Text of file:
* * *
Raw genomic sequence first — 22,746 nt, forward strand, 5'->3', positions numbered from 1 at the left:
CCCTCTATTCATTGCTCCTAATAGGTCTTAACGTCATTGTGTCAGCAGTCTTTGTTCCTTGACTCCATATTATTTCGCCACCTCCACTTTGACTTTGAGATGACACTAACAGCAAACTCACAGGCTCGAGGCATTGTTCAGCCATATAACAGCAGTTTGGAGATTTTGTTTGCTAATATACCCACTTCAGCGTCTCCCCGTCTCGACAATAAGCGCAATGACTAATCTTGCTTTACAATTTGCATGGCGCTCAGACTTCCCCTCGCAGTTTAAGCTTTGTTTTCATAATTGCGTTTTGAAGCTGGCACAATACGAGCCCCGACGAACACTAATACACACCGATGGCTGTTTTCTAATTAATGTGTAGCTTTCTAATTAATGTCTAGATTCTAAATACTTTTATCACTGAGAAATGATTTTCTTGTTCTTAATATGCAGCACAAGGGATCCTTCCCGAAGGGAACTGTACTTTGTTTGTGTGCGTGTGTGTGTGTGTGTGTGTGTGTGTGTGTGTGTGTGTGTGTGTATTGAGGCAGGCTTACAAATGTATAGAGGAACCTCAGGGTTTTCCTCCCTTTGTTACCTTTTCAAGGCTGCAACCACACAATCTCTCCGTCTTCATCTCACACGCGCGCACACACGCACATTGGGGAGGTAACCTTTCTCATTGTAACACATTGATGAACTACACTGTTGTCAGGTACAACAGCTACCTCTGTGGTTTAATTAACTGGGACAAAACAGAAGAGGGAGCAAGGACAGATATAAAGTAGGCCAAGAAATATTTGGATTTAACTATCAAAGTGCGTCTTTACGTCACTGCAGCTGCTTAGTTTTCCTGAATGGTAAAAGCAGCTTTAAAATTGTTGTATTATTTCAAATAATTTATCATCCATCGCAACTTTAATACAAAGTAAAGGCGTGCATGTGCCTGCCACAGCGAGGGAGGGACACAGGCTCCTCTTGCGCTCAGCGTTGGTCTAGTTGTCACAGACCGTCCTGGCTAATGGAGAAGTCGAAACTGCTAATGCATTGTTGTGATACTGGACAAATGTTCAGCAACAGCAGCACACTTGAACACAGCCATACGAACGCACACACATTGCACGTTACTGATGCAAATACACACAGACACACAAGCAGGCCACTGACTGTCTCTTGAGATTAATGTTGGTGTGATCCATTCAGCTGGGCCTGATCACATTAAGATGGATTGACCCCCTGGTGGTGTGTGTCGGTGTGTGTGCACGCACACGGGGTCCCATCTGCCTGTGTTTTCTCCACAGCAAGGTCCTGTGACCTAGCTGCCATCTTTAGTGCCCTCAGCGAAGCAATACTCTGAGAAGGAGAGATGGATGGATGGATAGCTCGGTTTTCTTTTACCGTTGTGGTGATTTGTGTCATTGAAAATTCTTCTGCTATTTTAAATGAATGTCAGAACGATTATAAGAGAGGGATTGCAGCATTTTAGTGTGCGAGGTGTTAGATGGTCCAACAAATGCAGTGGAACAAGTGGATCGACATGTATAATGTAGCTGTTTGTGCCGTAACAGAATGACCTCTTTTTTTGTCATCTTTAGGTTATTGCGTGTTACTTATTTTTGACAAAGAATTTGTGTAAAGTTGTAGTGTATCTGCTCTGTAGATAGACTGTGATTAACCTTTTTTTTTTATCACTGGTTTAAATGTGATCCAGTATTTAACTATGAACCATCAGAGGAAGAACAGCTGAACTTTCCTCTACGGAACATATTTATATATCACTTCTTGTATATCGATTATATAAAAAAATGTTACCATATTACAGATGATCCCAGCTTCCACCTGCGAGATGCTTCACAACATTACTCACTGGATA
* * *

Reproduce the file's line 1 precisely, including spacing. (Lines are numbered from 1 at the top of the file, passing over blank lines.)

Raw genomic sequence first — 22,746 nt, forward strand, 5'->3', positions numbered from 1 at the left: